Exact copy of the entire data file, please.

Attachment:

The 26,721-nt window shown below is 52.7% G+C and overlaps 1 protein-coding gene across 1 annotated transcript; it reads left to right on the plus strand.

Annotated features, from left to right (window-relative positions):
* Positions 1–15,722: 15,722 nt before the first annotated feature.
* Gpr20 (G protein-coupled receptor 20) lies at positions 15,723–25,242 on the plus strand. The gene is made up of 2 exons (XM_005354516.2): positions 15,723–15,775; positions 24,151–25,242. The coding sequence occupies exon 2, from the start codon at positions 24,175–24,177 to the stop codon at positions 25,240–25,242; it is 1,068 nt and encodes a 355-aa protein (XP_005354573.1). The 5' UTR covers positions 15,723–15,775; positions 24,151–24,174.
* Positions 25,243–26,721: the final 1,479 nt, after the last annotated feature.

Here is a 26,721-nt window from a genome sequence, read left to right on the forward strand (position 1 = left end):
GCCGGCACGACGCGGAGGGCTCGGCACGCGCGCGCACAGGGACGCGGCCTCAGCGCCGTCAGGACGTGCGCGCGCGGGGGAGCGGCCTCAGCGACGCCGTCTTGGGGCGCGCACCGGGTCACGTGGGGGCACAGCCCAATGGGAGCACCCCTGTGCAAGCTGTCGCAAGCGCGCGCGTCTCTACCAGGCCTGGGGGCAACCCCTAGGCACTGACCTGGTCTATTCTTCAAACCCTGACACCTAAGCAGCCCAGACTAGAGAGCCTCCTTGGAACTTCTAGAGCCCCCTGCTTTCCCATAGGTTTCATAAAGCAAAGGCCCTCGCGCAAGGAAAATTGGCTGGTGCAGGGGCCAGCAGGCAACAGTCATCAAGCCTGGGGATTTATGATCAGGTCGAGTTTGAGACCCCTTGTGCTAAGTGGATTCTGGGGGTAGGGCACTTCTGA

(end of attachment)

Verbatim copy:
The 26,721-nt window shown below is 52.7% G+C and overlaps 1 protein-coding gene across 1 annotated transcript; it reads left to right on the plus strand.

Annotated features, from left to right (window-relative positions):
* Positions 1–15,722: 15,722 nt before the first annotated feature.
* Gpr20 (G protein-coupled receptor 20) lies at positions 15,723–25,242 on the plus strand. The gene is made up of 2 exons (XM_005354516.2): positions 15,723–15,775; positions 24,151–25,242. The coding sequence occupies exon 2, from the start codon at positions 24,175–24,177 to the stop codon at positions 25,240–25,242; it is 1,068 nt and encodes a 355-aa protein (XP_005354573.1). The 5' UTR covers positions 15,723–15,775; positions 24,151–24,174.
* Positions 25,243–26,721: the final 1,479 nt, after the last annotated feature.

Here is a 26,721-nt window from a genome sequence, read left to right on the forward strand (position 1 = left end):
GCCGGCACGACGCGGAGGGCTCGGCACGCGCGCGCACAGGGACGCGGCCTCAGCGCCGTCAGGACGTGCGCGCGCGGGGGAGCGGCCTCAGCGACGCCGTCTTGGGGCGCGCACCGGGTCACGTGGGGGCACAGCCCAATGGGAGCACCCCTGTGCAAGCTGTCGCAAGCGCGCGCGTCTCTACCAGGCCTGGGGGCAACCCCTAGGCACTGACCTGGTCTATTCTTCAAACCCTGACACCTAAGCAGCCCAGACTAGAGAGCCTCCTTGGAACTTCTAGAGCCCCCTGCTTTCCCATAGGTTTCATAAAGCAAAGGCCCTCGCGCAAGGAAAATTGGCTGGTGCAGGGGCCAGCAGGCAACAGTCATCAAGCCTGGGGATTTATGATCAGGTCGAGTTTGAGACCCCTTGTGCTAAGTGGATTCTGGGGGTAGGGCACTTCTGA